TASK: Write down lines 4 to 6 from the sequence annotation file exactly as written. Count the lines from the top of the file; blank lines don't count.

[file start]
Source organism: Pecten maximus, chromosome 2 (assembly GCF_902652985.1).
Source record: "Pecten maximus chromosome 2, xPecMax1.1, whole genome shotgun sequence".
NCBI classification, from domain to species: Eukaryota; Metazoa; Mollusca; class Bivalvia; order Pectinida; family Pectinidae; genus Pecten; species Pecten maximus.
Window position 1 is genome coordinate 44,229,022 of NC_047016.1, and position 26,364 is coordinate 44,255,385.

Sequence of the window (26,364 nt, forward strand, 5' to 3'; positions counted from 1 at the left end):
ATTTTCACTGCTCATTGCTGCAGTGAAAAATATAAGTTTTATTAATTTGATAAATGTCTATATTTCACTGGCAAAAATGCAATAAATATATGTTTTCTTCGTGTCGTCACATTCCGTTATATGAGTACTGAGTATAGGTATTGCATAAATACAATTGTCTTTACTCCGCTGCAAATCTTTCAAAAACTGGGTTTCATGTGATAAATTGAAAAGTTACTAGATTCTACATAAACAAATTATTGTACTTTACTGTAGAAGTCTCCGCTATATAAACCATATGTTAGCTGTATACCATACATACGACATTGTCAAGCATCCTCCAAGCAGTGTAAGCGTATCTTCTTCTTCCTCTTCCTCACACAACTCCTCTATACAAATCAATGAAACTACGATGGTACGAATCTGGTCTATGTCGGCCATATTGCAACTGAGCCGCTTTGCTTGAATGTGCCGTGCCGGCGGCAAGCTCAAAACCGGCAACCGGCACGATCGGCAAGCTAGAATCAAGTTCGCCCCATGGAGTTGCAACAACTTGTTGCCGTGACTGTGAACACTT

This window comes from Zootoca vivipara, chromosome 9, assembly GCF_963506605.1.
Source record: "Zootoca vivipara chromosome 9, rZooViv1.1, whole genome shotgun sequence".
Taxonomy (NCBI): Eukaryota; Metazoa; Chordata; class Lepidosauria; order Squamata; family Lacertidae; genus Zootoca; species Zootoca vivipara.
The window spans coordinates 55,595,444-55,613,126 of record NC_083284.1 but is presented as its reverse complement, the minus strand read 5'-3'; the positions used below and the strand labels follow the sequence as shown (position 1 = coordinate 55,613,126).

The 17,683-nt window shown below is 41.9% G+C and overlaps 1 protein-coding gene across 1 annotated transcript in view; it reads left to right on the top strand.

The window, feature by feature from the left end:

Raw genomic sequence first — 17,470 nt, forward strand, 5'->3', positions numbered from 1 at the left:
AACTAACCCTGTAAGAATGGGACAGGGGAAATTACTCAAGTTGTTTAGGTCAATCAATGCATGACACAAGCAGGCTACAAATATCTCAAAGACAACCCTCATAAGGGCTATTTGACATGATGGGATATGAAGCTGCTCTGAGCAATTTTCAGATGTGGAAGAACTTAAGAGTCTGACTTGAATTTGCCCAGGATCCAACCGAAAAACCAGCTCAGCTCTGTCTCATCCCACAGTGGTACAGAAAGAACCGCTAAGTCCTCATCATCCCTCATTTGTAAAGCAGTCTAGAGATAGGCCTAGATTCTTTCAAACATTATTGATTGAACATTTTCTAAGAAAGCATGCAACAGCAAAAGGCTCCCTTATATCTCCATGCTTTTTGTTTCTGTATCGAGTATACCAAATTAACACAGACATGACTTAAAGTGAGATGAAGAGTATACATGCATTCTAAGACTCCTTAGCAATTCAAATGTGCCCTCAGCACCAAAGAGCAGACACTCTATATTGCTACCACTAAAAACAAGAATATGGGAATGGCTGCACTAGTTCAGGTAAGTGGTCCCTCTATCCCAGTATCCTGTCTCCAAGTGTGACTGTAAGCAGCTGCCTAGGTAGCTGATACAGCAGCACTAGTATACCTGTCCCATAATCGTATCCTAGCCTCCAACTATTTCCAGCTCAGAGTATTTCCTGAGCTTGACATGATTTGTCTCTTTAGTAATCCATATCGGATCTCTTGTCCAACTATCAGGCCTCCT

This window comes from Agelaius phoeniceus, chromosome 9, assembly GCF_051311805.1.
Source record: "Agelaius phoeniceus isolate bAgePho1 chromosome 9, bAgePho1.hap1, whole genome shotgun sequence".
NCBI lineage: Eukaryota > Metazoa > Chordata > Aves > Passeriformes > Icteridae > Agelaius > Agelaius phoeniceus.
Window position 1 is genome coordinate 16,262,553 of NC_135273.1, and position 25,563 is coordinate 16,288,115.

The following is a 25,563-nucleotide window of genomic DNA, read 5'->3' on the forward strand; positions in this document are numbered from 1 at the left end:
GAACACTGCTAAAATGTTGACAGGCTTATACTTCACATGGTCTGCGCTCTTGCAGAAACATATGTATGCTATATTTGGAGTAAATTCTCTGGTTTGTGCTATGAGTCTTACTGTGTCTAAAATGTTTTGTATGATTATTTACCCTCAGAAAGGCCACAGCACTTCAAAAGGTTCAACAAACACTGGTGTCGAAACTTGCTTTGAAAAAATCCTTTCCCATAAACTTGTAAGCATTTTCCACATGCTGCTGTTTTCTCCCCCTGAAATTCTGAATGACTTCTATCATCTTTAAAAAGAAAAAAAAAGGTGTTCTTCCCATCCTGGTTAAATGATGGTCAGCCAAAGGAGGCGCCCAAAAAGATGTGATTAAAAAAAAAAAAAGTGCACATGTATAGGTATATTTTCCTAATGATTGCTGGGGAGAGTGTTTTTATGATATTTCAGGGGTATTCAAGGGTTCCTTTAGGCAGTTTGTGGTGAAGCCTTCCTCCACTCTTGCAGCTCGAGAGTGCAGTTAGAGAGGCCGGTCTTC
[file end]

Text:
Window position 1 is genome coordinate 44,229,022 of NC_047016.1, and position 26,364 is coordinate 44,255,385.

Sequence of the window (26,364 nt, forward strand, 5' to 3'; positions counted from 1 at the left end):
ATTTTCACTGCTCATTGCTGCAGTGAAAAATATAAGTTTTATTAATTTGATAAATGTCTATATTTCACTGGCAAAAATGCAATAAATATATGTTTTCTTCGTGTCGTCACATTCCGTTATATGAGTACTGAGTATAGGTATTGCATAAATACAATTGTCTTTACTCCGCTGCAAATCTTTCAAAAACTGGGTTTCATGTGATAAATTGAAAAGTTACTAGATTCTACATAAACAAATTATTGTACTTTACTGTAGAAGTCTCCGCTATATAAACCATATGTTAGCTGTATACCATACATACGACATTGTCAAGCATCCTCCAAGCAGTGTAAGCGTATCTTCTTCTTCCTCTTCCTCACACAACTCCTCTATACAAATCAATGAAACTACGATGGTACGAATCTGGTCTATGTCGGCCATATTGCAACTGAGCCGCTTTGCTTGAATGTGCCGTGCCGGCGGCAAGCTCAAAACCGGCAACCGGCACGATCGGCAAGCTAGAATCAAGTTCGCCCCATGGAGTTGCAACAACTTGTTGCCGTGACTGTGAACACTT